Just how far can a Board go in placing restrictions upon an owner’s ability to smoke in a condominium association? Many Boards want to prohibit smoking in or upon the common elements. Some Boards want to prevent owners, tenants and guests from smoking within the units. With several states (including Florida) having recently banned smoking in public places, this issue has been the topic of much conversation among condominium directors. There is no appellate case decision in Florida to guide us here. However, this author believes that an association can, through an amendment to the Declaration of Condominium, prohibit smoking within the condominium common elements and the units. In fact, the Board could probably do it by adopting a rule which, in most cases, wouldn’t even require a membership vote. The Florida Clean Indoor Air Act (“the Act”), contained within Chapter 386 of the Florida Statutes, provides a uniform state-wide code to keep public places and public areas reasonably free from tobacco smoke. The Act prohibits people from smoking, except in designated smoking areas contained within the common elements. However, association’s can never permit smoking in the common element hallways, corridors, lobbies, aisles, water fountain areas, restrooms, stairwells, entryways, or conference rooms. All other indoor “common areas” are also “no smoking”, unless the Board has specifically designated the area as a smoking area. Smoking may occur outdoors unless the Board has adopted a no smoking policy with respect to outdoor areas.
The law is not clearly developed as to whether Boards may prohibit unit owners or tenants from smoking inside the units. There is no Florida appellate case that interprets the Act to allow the prohibition of smoking inside a unit. However, case law in other jurisdictions have affirmatively upheld restrictions against smoking in a home and have awarded damages as a result of second hand smoke, under certain circumstances. For example a California Court issued a restraining order prohibiting an owner from smoking in his garage, as the smoke permeated into a neighboring condominium unit. Similarly, a Florida Circuit Court entered a ruling allowing a neighboring unit to recover damages for nuisance, trespass and breach of the covenant of quiet enjoyment as a result of second hand smoke, even after the homeowner installed a purifier and the association installed a mechanical fan designed to prevent smoke from entering neighboring units. Further, in 2007 a California city enacted an ordinance that prohibits smoking in apartments, condominiums, and townhouses that share a common floor and ceiling. Under the ordinance, such owners must include no-smoking provisions in all new leases and renewals of existing leases. So, the concept of completely banning smoking in one’s own home is not that far-fetched.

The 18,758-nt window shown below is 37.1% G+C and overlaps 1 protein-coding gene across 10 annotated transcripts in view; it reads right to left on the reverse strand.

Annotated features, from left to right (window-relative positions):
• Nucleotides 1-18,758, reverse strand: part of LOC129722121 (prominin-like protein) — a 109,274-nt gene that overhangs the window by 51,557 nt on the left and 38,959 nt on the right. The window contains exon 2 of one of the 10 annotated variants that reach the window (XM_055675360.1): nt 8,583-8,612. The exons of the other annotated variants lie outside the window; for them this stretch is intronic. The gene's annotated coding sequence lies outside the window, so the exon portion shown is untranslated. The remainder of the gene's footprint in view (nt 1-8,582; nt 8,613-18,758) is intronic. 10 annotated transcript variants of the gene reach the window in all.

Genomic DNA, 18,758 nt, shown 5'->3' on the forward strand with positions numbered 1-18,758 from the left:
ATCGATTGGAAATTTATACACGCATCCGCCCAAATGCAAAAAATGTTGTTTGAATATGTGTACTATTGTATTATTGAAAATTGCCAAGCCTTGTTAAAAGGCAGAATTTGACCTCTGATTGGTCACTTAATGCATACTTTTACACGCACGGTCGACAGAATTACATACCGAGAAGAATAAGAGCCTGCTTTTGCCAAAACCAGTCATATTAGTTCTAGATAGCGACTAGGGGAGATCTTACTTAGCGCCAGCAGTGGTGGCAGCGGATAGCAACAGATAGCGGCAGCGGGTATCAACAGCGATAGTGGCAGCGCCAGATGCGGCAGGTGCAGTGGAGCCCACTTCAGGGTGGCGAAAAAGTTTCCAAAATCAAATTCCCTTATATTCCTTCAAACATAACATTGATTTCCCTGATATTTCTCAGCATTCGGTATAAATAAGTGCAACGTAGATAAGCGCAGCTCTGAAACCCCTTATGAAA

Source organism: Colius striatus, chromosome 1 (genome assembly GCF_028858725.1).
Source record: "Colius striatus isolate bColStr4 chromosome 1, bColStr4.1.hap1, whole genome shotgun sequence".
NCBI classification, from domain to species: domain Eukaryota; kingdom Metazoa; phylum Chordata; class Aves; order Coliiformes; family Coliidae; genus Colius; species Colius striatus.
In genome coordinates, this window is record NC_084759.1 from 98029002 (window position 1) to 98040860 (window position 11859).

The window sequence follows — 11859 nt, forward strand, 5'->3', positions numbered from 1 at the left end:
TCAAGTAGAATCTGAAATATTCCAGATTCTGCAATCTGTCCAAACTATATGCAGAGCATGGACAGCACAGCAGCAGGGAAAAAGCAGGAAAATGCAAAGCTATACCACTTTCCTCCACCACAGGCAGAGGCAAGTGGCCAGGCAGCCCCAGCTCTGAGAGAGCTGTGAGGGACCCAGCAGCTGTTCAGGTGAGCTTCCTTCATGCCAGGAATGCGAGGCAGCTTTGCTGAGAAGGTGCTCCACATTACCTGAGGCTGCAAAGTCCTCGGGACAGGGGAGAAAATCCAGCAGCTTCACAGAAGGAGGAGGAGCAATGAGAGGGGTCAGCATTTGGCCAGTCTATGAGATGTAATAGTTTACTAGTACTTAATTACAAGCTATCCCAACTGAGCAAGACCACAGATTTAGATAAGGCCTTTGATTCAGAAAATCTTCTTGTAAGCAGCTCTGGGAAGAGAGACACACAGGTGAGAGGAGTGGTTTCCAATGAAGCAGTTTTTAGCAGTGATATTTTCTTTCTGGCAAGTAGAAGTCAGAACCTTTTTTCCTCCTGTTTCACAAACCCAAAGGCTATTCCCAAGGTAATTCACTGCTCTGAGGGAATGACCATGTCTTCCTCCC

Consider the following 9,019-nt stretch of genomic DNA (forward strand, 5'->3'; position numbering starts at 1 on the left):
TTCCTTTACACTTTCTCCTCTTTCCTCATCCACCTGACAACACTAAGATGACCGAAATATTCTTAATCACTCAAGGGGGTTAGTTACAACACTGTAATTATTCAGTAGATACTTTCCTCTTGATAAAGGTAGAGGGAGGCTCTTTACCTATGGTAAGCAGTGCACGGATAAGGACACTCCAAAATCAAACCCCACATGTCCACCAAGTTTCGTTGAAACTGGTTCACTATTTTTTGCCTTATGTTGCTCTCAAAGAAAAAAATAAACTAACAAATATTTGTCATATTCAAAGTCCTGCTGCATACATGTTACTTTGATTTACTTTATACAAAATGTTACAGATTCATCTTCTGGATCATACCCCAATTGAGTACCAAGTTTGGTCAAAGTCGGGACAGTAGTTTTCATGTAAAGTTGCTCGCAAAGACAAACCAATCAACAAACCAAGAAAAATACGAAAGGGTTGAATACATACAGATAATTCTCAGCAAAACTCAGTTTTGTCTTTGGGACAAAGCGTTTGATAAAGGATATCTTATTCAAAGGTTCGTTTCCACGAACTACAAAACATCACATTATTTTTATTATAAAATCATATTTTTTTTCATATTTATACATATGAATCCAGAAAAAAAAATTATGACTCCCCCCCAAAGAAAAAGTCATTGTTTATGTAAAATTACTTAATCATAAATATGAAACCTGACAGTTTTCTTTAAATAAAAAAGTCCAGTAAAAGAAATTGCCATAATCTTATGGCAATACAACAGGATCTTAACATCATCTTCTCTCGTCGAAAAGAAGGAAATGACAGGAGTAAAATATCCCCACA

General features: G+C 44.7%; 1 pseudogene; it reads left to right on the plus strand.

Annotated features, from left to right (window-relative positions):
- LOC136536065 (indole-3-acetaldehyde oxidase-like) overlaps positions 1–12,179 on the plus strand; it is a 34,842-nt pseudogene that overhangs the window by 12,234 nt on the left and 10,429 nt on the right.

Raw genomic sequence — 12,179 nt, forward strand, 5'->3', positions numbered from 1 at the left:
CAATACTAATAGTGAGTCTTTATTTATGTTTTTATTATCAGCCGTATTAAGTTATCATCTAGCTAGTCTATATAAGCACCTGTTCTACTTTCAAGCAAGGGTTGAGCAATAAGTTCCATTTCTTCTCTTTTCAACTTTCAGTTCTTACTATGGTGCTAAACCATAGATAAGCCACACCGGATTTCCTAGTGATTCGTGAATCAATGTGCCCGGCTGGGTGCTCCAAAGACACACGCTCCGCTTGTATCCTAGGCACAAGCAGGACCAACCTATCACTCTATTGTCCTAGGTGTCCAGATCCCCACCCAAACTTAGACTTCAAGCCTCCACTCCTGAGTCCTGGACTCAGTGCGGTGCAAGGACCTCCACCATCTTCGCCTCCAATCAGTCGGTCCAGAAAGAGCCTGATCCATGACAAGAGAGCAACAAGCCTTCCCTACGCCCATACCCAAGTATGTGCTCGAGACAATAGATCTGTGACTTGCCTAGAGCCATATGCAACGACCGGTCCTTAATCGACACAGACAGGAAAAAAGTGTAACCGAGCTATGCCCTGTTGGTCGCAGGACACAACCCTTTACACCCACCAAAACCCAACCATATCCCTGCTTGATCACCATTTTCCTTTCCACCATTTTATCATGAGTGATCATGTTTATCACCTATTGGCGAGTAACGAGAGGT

Florida law provides that restrictions within a condominium declaration are presumed to be valid and enforceable as long as they are not wholly arbitrary in their application, in violation of public policy, or abrogate some fundamental constitutional right. The question of whether smoking in the home is part of a fundamental constitutional right has not been addressed by the United States Supreme Court. However, in 1995, the Florida Supreme Court ruled that there is no state or federal constitutional right to smoke when it decided that a governmental entity could refuse to hire smokers. See Kurtz v. City of North Miami, 653 So.2d 1025 (Fla. 1995). Thus, until there is a determination otherwise, it is reasonable to believe that restrictions against smoking, if created through an amendment(s) to the declaration of condominium (with the requisite membership approval), are valid and enforceable.
In fact, the Board on its own could probably even adopt a rule that prohibits smoking in the units (which typically does not require a membership vote) because such a rule relates to the health, safety and welfare of the unit owners. Like they say, where there’s smoke there’s fire.